We also hear tell that the lava-clay tea pots developed in Taiwan over the past two decades — & featured on our tea shop menu — have become the favorite tea pots of China’s top leaders, who notice that this clay “softens” the fluid texture of tea, provides fuller flavor and finer fragrance, and negates many of the negative side effects of the strong, fully fermented Pu Er teas which many Chinese leaders still prefer. That’s why lava-clay teaware is getting more and more expensive and ever more difficult to find in Taiwan, even though it’s produced there, because the ancient system of Tribute Tea has brought this item to the attention of the “emperor” and his court.

      So if you don’t have one already, we suggest you invest in a lava-clay tea pot and cup while they are still available, because soon the supply will be gone and they will become highly prized collector’s items that sell at prices many times higher than today. The lava-clay deposits in Taiwan have all been used up, and now that the superior benefits of tea steeped in lava-clay pots and drunk from lava-clay cups have been realized by China’s movers and shakers thanks to the Tribute Tea system, remaining stocks of lava-clay teaware are rapidly dwindling.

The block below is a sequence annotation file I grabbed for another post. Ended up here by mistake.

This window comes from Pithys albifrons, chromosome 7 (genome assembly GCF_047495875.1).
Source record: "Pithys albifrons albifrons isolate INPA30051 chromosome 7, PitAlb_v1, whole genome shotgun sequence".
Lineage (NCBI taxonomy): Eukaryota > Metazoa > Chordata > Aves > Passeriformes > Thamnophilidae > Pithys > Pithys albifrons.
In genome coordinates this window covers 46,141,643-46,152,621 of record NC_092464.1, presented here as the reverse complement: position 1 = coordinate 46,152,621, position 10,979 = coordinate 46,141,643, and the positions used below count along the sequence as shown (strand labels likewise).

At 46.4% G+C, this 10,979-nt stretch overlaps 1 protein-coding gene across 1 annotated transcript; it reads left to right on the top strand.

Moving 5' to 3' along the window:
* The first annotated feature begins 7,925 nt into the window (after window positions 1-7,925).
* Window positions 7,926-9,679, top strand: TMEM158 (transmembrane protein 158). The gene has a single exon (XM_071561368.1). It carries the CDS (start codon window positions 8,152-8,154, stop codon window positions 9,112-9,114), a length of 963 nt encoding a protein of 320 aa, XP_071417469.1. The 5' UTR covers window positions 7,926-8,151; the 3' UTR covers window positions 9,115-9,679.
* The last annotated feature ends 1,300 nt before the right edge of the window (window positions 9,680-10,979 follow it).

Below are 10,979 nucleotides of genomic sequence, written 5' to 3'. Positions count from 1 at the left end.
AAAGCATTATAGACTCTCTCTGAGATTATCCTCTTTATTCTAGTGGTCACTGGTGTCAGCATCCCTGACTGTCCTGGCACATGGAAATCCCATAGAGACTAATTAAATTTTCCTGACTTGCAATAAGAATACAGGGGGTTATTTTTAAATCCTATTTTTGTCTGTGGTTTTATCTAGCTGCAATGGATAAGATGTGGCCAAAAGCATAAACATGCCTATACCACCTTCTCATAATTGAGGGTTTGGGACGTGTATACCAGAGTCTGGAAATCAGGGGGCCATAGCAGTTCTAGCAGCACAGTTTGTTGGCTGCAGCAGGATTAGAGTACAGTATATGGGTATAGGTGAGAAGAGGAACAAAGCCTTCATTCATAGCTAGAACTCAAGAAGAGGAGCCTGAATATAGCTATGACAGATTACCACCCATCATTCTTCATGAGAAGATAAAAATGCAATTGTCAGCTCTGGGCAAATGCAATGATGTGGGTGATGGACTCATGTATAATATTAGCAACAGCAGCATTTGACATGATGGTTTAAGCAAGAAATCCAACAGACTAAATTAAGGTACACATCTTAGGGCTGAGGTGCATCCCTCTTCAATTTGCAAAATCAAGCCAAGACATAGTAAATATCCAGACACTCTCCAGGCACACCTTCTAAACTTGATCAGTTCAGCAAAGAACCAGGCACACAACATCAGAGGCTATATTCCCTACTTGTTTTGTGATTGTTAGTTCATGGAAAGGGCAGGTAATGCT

“One Taste:” Seeking the Spirit of the I-Ching

Master Wu Zhongxian      Master Wu Zhong-xian, whose elegant calligraphy for that shining pearl of tea wisdom—“Tea and Zen are one taste”—graced a previous issue of Tea Tidings (link), and whose mesmerizing music plucked on the strings of the Ancient Lute (gu chin) is featured on our “Tea Tunes” menu (see here) has written and published a book that clearly manifests the One Taste of Tea and Zen in the palate of the reader’s mind.
In "Seeking the Spirit of the
Book of Change"
for which I had the honor of writing the Foreword, Master Wu explains the eternal principles which govern all change throughout the universe, and decodes the symbolic terms and concepts that lie at the heart of the world’s most ancient book.